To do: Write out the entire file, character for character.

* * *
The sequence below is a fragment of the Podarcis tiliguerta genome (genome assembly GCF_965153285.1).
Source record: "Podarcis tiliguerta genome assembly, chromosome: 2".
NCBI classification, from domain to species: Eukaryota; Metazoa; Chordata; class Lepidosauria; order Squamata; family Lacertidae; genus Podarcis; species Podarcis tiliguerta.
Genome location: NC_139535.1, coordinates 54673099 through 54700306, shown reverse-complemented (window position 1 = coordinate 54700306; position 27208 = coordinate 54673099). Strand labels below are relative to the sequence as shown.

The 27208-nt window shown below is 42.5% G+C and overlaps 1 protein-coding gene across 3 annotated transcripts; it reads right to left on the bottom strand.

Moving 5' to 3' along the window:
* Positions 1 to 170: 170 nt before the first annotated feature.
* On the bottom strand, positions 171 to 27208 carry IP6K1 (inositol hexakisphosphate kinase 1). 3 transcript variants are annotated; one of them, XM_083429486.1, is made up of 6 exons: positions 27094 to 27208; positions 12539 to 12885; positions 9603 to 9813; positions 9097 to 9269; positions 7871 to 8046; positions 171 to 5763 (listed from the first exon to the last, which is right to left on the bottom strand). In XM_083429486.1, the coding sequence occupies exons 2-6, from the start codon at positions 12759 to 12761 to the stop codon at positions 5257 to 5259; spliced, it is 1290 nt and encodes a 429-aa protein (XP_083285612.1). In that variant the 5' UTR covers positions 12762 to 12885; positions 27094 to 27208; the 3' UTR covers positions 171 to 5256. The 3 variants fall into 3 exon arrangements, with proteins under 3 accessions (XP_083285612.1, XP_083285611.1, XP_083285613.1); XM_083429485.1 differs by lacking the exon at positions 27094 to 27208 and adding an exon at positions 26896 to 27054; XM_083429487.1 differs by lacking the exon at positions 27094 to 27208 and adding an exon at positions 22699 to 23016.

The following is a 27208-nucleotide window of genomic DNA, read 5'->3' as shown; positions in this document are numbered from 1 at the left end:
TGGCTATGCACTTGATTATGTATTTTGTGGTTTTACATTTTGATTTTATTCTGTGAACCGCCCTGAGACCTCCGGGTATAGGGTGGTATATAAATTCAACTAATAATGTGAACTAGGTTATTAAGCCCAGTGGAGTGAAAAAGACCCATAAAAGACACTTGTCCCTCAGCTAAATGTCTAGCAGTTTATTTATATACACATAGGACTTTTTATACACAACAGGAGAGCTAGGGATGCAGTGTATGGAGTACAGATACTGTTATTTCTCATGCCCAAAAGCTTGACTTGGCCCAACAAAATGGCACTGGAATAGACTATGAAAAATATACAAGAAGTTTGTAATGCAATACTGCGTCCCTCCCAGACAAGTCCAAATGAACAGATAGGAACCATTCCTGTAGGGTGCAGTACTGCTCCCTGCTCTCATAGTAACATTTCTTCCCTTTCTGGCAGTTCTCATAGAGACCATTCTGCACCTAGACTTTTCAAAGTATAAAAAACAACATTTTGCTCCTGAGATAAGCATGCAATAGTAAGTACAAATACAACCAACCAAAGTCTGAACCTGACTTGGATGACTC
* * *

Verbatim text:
The sequence below is a fragment of the Podarcis tiliguerta genome (genome assembly GCF_965153285.1).
Source record: "Podarcis tiliguerta genome assembly, chromosome: 2".
NCBI classification, from domain to species: Eukaryota; Metazoa; Chordata; class Lepidosauria; order Squamata; family Lacertidae; genus Podarcis; species Podarcis tiliguerta.
Genome location: NC_139535.1, coordinates 54673099 through 54700306, shown reverse-complemented (window position 1 = coordinate 54700306; position 27208 = coordinate 54673099). Strand labels below are relative to the sequence as shown.

The 27208-nt window shown below is 42.5% G+C and overlaps 1 protein-coding gene across 3 annotated transcripts; it reads right to left on the bottom strand.

Moving 5' to 3' along the window:
* Positions 1 to 170: 170 nt before the first annotated feature.
* On the bottom strand, positions 171 to 27208 carry IP6K1 (inositol hexakisphosphate kinase 1). 3 transcript variants are annotated; one of them, XM_083429486.1, is made up of 6 exons: positions 27094 to 27208; positions 12539 to 12885; positions 9603 to 9813; positions 9097 to 9269; positions 7871 to 8046; positions 171 to 5763 (listed from the first exon to the last, which is right to left on the bottom strand). In XM_083429486.1, the coding sequence occupies exons 2-6, from the start codon at positions 12759 to 12761 to the stop codon at positions 5257 to 5259; spliced, it is 1290 nt and encodes a 429-aa protein (XP_083285612.1). In that variant the 5' UTR covers positions 12762 to 12885; positions 27094 to 27208; the 3' UTR covers positions 171 to 5256. The 3 variants fall into 3 exon arrangements, with proteins under 3 accessions (XP_083285612.1, XP_083285611.1, XP_083285613.1); XM_083429485.1 differs by lacking the exon at positions 27094 to 27208 and adding an exon at positions 26896 to 27054; XM_083429487.1 differs by lacking the exon at positions 27094 to 27208 and adding an exon at positions 22699 to 23016.

The following is a 27208-nucleotide window of genomic DNA, read 5'->3' as shown; positions in this document are numbered from 1 at the left end:
TGGCTATGCACTTGATTATGTATTTTGTGGTTTTACATTTTGATTTTATTCTGTGAACCGCCCTGAGACCTCCGGGTATAGGGTGGTATATAAATTCAACTAATAATGTGAACTAGGTTATTAAGCCCAGTGGAGTGAAAAAGACCCATAAAAGACACTTGTCCCTCAGCTAAATGTCTAGCAGTTTATTTATATACACATAGGACTTTTTATACACAACAGGAGAGCTAGGGATGCAGTGTATGGAGTACAGATACTGTTATTTCTCATGCCCAAAAGCTTGACTTGGCCCAACAAAATGGCACTGGAATAGACTATGAAAAATATACAAGAAGTTTGTAATGCAATACTGCGTCCCTCCCAGACAAGTCCAAATGAACAGATAGGAACCATTCCTGTAGGGTGCAGTACTGCTCCCTGCTCTCATAGTAACATTTCTTCCCTTTCTGGCAGTTCTCATAGAGACCATTCTGCACCTAGACTTTTCAAAGTATAAAAAACAACATTTTGCTCCTGAGATAAGCATGCAATAGTAAGTACAAATACAACCAACCAAAGTCTGAACCTGACTTGGATGACTC